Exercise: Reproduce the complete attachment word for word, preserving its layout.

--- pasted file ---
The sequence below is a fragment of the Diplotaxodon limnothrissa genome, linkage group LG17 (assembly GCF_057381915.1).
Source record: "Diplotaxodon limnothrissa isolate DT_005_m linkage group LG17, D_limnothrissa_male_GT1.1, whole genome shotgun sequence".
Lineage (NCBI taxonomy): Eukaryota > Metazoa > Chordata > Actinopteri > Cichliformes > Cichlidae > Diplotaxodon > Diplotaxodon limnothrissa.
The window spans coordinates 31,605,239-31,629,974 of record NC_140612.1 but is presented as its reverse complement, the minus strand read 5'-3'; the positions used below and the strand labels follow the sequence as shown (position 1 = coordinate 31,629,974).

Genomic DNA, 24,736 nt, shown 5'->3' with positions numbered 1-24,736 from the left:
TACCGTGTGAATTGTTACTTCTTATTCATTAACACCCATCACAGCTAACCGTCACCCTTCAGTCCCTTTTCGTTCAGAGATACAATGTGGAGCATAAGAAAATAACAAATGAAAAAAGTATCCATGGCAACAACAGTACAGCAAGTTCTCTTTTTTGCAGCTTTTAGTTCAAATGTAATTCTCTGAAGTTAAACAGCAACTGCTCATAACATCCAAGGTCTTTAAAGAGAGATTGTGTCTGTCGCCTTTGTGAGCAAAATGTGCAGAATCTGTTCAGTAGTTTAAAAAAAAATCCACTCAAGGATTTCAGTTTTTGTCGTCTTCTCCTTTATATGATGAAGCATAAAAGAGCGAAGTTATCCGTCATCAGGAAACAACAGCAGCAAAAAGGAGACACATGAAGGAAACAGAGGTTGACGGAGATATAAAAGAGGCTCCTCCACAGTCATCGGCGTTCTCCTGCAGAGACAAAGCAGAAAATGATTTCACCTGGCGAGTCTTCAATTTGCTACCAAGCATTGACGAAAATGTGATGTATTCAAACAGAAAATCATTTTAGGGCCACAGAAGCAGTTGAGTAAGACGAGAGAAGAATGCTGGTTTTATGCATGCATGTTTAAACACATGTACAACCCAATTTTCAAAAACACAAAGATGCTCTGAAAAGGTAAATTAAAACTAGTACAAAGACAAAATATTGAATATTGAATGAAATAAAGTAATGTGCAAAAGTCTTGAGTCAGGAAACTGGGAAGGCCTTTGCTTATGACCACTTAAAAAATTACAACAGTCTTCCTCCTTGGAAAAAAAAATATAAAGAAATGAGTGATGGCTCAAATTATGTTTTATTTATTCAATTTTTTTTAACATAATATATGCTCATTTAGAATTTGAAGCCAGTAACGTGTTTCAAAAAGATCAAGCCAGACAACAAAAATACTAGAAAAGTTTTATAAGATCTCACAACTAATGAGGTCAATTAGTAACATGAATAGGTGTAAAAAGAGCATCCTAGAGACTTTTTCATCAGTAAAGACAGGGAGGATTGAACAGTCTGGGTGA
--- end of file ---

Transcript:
The sequence below is a fragment of the Diplotaxodon limnothrissa genome, linkage group LG17 (assembly GCF_057381915.1).
Source record: "Diplotaxodon limnothrissa isolate DT_005_m linkage group LG17, D_limnothrissa_male_GT1.1, whole genome shotgun sequence".
Lineage (NCBI taxonomy): Eukaryota > Metazoa > Chordata > Actinopteri > Cichliformes > Cichlidae > Diplotaxodon > Diplotaxodon limnothrissa.
The window spans coordinates 31,605,239-31,629,974 of record NC_140612.1 but is presented as its reverse complement, the minus strand read 5'-3'; the positions used below and the strand labels follow the sequence as shown (position 1 = coordinate 31,629,974).

Genomic DNA, 24,736 nt, shown 5'->3' with positions numbered 1-24,736 from the left:
TACCGTGTGAATTGTTACTTCTTATTCATTAACACCCATCACAGCTAACCGTCACCCTTCAGTCCCTTTTCGTTCAGAGATACAATGTGGAGCATAAGAAAATAACAAATGAAAAAAGTATCCATGGCAACAACAGTACAGCAAGTTCTCTTTTTTGCAGCTTTTAGTTCAAATGTAATTCTCTGAAGTTAAACAGCAACTGCTCATAACATCCAAGGTCTTTAAAGAGAGATTGTGTCTGTCGCCTTTGTGAGCAAAATGTGCAGAATCTGTTCAGTAGTTTAAAAAAAAATCCACTCAAGGATTTCAGTTTTTGTCGTCTTCTCCTTTATATGATGAAGCATAAAAGAGCGAAGTTATCCGTCATCAGGAAACAACAGCAGCAAAAAGGAGACACATGAAGGAAACAGAGGTTGACGGAGATATAAAAGAGGCTCCTCCACAGTCATCGGCGTTCTCCTGCAGAGACAAAGCAGAAAATGATTTCACCTGGCGAGTCTTCAATTTGCTACCAAGCATTGACGAAAATGTGATGTATTCAAACAGAAAATCATTTTAGGGCCACAGAAGCAGTTGAGTAAGACGAGAGAAGAATGCTGGTTTTATGCATGCATGTTTAAACACATGTACAACCCAATTTTCAAAAACACAAAGATGCTCTGAAAAGGTAAATTAAAACTAGTACAAAGACAAAATATTGAATATTGAATGAAATAAAGTAATGTGCAAAAGTCTTGAGTCAGGAAACTGGGAAGGCCTTTGCTTATGACCACTTAAAAAATTACAACAGTCTTCCTCCTTGGAAAAAAAAATATAAAGAAATGAGTGATGGCTCAAATTATGTTTTATTTATTCAATTTTTTTTAACATAATATATGCTCATTTAGAATTTGAAGCCAGTAACGTGTTTCAAAAAGATCAAGCCAGACAACAAAAATACTAGAAAAGTTTTATAAGATCTCACAACTAATGAGGTCAATTAGTAACATGAATAGGTGTAAAAAGAGCATCCTAGAGACTTTTTCATCAGTAAAGACAGGGAGGATTGAACAGTCTGGGTGA